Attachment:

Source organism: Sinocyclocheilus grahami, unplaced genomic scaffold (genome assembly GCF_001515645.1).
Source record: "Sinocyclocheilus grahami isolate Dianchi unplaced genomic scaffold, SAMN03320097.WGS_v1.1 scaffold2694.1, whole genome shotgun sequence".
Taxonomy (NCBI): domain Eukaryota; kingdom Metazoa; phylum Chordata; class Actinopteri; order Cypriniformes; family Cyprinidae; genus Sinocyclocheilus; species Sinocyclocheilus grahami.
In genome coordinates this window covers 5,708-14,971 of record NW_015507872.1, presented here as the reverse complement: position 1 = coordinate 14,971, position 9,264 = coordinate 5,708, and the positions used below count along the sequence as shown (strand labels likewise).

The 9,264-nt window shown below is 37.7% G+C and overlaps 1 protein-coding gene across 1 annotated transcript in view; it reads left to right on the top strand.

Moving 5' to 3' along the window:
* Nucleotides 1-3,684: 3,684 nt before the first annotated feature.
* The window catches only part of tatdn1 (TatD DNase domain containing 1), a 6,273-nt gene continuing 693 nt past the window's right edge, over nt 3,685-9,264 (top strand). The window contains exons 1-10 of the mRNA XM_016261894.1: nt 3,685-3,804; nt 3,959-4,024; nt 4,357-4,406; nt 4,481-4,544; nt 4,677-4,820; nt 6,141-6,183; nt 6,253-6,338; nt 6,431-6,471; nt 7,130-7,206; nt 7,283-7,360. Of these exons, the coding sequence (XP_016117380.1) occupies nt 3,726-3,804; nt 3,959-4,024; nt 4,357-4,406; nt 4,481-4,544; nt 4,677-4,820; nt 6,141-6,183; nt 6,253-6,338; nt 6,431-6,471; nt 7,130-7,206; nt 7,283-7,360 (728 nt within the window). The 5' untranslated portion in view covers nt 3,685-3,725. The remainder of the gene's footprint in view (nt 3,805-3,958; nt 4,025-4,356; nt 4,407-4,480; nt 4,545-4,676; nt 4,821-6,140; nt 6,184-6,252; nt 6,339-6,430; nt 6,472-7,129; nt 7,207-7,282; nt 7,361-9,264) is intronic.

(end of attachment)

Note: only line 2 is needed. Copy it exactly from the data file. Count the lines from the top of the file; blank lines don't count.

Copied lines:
Source record: "Sinocyclocheilus grahami isolate Dianchi unplaced genomic scaffold, SAMN03320097.WGS_v1.1 scaffold2694.1, whole genome shotgun sequence".